The Stand

Study: Casa Latina raises wages, conditions

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SEATTLE (March 24, 2016) — Casa Latina is excited to announce a “first-of-its-kind” study showing that Casa Latina, and worker centers all across the country, are a triple threat to poverty: they offer hardworking individuals more jobs, more money, and more justice. For example, workers at Casa Latina were paid up to 25% more than those seeking employment in the street.

(From left) Armando Arredondo, Hector Martinez and Noe Montes of the Workers defense Committee at Casa Latina.

(From left) Armando Arredondo, Hector Martinez and Noe Montes of the Workers Defense Committee at Casa Latina.

In 2012 and 2015, Nik Theodore, a researcher at the University of Illinois at Chicago, visited Seattle and surveyed workers at Casa Latina and at informal hiring sites on street corners. The study found that workers at Casa Latina are offered more jobs, earn a higher hourly rate, and suffer fewer instances of wage theft than workers on the street.

Theodore’s study — which can be read in its entirety here — reveals that in 2015, workers at Casa Latina had a 49.6% daily employment rate while the rate for workers at informal hiring sites was only 34.1%. In 2015, 9% of workers at Casa Latina experienced wage theft. At informal hiring sites, that number was 38%.

Funded by the Ford Foundation and published by the National Day Laborer Organizing Network (NDLON), the study is proof, in Theodore’s words, “that worker centers can be an important anti-poverty strategy.”

“This is proof that we’re lifting people out of poverty,” said Casa Latina Founder Hilary Stern. “It validates our strategies for raising the floor for all workers.”

Marcos Martinez, executive director of Casa Latina, said, “It’s heartening that Theodore’s study illustrates in such graphic terms that our programs lead to overall improvements for day laborers. It’s a priceless tool for illustrating our approach and the importance of our work.”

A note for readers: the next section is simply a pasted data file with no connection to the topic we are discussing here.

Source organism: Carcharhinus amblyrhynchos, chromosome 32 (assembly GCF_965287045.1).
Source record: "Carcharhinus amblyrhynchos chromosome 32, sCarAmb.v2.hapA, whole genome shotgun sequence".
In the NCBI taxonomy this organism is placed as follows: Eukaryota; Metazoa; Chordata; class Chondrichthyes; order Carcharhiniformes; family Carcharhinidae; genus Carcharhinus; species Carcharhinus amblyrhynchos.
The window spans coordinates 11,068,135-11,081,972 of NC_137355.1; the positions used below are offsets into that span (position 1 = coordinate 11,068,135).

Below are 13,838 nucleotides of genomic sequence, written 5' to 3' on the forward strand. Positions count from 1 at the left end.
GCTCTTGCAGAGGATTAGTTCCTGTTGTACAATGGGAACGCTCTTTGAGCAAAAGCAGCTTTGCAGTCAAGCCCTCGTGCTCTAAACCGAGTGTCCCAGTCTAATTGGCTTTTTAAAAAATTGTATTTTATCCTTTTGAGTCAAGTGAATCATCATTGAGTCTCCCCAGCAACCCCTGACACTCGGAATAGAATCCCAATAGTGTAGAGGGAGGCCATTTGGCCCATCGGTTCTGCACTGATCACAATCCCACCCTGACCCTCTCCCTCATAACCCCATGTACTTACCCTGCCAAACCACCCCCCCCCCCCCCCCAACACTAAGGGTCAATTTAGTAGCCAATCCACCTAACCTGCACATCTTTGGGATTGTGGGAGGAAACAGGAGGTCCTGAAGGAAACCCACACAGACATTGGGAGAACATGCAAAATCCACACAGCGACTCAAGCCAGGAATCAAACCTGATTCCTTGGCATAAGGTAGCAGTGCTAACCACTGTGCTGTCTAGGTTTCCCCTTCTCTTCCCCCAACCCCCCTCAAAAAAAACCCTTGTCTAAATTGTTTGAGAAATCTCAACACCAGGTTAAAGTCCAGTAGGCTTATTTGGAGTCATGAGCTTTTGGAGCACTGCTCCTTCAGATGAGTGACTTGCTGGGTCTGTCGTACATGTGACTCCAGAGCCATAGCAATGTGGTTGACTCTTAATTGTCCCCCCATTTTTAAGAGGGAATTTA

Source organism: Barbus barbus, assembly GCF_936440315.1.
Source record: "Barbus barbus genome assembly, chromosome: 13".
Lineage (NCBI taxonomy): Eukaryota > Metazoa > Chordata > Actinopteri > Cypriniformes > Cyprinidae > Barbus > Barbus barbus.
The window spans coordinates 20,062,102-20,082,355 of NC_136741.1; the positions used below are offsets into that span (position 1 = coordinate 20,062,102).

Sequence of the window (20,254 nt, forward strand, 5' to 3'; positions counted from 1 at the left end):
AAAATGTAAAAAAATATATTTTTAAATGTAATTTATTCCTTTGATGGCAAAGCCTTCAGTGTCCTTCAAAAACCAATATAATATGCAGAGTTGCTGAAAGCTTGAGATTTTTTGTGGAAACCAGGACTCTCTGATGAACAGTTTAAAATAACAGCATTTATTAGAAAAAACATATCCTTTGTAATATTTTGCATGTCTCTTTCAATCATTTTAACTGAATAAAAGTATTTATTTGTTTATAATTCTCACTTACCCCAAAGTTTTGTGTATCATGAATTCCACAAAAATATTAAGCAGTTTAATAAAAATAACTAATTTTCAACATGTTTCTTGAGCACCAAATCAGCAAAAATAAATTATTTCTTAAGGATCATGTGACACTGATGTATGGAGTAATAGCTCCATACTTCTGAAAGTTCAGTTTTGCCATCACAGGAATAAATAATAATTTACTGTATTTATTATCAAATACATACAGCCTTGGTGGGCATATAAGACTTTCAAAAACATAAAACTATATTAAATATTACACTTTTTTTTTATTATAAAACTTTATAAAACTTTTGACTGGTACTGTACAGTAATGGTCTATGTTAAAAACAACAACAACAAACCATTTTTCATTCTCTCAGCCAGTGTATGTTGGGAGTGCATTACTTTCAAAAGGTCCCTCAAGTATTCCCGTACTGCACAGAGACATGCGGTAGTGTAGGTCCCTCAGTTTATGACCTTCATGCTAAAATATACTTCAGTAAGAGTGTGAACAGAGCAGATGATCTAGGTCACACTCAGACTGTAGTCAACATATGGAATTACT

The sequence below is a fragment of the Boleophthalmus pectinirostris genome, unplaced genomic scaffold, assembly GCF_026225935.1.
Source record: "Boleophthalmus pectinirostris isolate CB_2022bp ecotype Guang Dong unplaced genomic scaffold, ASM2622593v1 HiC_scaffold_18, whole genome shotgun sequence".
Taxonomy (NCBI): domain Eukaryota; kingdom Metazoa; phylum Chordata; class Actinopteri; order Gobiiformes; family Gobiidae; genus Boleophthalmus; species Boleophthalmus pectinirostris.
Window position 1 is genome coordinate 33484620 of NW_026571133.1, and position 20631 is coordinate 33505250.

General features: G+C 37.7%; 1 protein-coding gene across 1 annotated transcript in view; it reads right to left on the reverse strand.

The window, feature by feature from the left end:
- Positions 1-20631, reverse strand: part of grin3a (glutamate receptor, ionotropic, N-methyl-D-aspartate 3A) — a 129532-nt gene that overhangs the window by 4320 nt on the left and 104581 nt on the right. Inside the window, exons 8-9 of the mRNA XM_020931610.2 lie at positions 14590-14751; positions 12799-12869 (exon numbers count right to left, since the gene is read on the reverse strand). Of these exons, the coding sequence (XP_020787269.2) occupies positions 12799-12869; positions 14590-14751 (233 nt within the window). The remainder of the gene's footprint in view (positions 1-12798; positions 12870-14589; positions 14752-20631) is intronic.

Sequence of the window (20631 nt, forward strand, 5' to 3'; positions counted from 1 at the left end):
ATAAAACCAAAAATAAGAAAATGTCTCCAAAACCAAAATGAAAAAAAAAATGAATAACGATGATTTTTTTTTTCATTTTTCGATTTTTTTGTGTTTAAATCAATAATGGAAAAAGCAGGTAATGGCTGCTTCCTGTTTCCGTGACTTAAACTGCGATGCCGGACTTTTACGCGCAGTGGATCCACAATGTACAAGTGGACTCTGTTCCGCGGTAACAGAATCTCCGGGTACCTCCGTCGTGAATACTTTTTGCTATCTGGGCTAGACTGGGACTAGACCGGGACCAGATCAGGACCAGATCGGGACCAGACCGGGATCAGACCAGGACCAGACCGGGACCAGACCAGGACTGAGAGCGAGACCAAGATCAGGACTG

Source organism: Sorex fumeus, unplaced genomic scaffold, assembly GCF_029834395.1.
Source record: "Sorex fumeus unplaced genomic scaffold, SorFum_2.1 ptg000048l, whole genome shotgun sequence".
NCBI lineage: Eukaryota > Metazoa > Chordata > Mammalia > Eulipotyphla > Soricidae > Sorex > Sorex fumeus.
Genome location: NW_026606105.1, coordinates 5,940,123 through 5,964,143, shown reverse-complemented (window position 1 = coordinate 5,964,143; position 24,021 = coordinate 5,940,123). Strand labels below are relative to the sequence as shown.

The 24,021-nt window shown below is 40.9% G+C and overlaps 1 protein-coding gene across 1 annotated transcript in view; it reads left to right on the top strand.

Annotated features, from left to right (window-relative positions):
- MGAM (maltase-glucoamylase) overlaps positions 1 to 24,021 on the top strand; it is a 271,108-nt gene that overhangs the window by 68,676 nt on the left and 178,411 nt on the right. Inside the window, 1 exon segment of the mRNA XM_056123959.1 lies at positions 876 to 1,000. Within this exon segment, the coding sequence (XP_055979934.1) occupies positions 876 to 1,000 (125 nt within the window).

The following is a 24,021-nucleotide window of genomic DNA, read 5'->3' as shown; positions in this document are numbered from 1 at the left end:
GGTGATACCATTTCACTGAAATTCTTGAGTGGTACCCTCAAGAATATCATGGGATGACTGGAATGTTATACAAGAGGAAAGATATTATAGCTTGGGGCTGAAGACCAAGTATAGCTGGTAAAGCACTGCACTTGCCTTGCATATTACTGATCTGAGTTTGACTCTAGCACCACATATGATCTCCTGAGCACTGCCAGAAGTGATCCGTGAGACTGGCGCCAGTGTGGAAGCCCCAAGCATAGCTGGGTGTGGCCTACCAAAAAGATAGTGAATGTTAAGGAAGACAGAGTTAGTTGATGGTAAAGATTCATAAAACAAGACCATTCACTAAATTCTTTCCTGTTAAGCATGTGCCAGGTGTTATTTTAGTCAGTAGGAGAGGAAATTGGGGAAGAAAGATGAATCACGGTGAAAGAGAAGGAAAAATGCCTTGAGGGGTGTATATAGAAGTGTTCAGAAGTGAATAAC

Pablo Alvarado, director of NDLON, explained the study also has national impacts: “This study sets the standards for all day worker centers across the country. It shows that worker centers are an asset to workers because when they are organized they can defend and protect each other and are an asset to the community because they provide a better service.”

casa-latinaCasa Latina — an affiliate of the Washington State Labor Council, AFL-CIO — is a nonprofit organization that empowers Latino immigrants through educational and economic opportunities, including day labor employment, English language classes, workplace safety and job skills trainings, leadership development, and community organizing around issues of public policy that affect immigrant workers. Casa Latina envisions a day when the Latino community participates fully in the economy and democracy of this country.

When Casa Latina opened its first hiring hall in Belltown in the 1990s, Latino laborers in the area had a choice: they could wait for work on the streets or they could become Casa Latina members and participate in a daily job raffle. Since then, thousands have chosen to be Casa Latina members. Anecdotal evidence has always suggested that Casa Latina provides improved wages and working conditions, yet there’s never been quantifiable proof — until now.

Short URL: http://www.thestand.org/?p=47927

Posted by on Mar 24 2016. Filed under LOCAL. You can follow any responses to this entry through the RSS 2.0. Both comments and pings are currently closed.

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